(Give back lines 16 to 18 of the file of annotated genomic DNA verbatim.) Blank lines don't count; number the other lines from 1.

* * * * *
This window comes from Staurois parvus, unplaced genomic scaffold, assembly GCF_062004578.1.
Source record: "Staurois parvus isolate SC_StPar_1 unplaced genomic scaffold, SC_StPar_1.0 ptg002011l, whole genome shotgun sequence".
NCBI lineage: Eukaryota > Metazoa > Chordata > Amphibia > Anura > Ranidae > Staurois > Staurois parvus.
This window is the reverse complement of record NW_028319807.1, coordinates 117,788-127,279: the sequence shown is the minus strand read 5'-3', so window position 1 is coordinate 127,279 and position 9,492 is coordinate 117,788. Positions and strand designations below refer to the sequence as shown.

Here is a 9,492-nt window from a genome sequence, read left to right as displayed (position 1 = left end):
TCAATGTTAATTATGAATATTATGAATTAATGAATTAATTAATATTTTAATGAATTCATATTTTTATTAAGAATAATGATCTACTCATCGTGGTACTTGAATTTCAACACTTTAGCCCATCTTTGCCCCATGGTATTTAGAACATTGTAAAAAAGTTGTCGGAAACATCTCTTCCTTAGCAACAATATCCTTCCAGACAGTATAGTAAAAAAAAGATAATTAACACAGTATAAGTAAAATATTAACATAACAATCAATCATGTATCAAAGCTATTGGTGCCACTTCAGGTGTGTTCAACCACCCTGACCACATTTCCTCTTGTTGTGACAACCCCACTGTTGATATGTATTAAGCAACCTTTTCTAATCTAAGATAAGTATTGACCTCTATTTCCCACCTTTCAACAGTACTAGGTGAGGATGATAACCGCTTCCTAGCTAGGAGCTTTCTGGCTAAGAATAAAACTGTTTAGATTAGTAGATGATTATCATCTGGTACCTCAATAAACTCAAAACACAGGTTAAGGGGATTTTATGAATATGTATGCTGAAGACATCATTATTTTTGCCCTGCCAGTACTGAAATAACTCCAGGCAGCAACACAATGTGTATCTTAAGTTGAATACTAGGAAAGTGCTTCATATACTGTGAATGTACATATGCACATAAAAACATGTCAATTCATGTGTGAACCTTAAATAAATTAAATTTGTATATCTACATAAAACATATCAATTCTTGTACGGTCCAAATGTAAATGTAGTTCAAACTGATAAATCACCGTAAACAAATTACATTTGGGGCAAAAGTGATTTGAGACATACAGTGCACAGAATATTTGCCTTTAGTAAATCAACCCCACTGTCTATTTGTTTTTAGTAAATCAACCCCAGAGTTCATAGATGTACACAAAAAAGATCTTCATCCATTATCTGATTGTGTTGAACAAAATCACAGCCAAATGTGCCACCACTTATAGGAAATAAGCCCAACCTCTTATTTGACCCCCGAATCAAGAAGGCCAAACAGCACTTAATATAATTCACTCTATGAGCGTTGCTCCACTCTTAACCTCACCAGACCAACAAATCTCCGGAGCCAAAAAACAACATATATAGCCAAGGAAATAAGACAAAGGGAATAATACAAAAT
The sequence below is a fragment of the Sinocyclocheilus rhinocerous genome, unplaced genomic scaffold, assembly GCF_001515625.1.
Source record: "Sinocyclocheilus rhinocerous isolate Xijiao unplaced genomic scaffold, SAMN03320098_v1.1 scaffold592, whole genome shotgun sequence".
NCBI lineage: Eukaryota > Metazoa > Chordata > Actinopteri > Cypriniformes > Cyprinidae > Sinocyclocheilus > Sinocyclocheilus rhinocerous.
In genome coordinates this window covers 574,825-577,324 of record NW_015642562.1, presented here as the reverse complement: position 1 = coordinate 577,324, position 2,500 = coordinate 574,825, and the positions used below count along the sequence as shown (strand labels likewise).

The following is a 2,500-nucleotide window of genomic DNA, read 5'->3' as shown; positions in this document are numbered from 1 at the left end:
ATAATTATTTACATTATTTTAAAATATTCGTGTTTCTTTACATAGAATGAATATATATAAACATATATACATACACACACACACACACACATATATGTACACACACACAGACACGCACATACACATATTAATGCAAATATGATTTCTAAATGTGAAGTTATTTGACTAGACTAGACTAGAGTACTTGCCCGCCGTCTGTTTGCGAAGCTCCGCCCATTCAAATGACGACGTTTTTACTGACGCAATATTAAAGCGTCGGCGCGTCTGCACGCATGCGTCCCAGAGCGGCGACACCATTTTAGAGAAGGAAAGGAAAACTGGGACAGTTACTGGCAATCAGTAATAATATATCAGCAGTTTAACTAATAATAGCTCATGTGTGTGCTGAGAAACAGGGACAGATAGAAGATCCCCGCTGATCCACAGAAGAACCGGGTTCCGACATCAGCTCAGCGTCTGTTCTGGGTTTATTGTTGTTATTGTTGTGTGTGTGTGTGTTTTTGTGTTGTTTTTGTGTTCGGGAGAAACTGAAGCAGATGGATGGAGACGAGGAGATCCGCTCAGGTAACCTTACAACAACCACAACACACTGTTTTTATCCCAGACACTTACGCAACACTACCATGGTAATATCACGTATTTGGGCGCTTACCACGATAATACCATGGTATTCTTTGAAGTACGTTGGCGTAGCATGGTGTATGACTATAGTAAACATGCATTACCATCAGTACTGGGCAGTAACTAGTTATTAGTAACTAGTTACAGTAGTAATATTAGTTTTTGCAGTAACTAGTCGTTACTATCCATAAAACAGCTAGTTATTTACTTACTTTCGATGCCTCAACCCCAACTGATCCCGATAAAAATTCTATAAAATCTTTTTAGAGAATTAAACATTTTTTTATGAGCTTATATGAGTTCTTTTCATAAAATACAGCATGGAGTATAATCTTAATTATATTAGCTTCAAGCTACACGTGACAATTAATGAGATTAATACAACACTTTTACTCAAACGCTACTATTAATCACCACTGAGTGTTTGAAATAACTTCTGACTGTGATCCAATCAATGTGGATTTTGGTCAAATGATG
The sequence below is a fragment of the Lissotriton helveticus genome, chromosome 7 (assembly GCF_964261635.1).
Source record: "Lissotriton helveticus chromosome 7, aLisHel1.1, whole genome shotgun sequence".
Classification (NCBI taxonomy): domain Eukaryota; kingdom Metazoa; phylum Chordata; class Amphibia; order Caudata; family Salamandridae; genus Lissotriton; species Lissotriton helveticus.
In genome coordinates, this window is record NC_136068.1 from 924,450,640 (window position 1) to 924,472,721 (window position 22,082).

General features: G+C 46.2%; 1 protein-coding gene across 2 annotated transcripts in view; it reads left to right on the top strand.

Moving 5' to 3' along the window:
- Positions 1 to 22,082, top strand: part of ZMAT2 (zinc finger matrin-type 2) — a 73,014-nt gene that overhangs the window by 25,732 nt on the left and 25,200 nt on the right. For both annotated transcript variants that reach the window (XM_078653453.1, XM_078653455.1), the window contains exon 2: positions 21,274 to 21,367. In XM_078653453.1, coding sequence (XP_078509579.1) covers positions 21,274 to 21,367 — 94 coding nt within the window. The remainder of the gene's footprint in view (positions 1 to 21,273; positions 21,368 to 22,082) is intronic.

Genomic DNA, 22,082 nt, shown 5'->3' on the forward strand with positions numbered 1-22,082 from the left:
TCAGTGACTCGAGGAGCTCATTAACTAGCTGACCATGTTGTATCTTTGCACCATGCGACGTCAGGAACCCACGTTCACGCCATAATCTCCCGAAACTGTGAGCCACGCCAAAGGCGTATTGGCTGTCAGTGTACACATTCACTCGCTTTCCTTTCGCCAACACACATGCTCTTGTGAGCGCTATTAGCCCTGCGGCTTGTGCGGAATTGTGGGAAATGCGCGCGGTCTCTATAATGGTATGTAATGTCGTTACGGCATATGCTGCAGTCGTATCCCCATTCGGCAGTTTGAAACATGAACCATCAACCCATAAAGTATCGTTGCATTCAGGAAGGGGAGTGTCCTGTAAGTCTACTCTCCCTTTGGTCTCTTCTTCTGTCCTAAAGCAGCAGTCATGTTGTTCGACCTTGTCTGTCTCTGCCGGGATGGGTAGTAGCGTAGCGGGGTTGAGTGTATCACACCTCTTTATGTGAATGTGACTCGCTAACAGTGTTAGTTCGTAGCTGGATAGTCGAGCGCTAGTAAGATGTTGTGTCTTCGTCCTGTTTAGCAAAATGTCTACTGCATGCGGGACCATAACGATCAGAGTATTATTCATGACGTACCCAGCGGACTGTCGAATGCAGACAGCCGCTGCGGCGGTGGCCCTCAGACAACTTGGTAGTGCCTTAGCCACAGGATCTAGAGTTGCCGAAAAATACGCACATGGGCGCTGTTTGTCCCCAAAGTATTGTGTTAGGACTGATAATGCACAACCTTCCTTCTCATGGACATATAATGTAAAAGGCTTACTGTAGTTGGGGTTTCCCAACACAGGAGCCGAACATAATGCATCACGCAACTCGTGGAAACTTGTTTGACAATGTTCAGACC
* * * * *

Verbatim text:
In genome coordinates, this window is record NC_136068.1 from 924,450,640 (window position 1) to 924,472,721 (window position 22,082).

General features: G+C 46.2%; 1 protein-coding gene across 2 annotated transcripts in view; it reads left to right on the top strand.

Moving 5' to 3' along the window: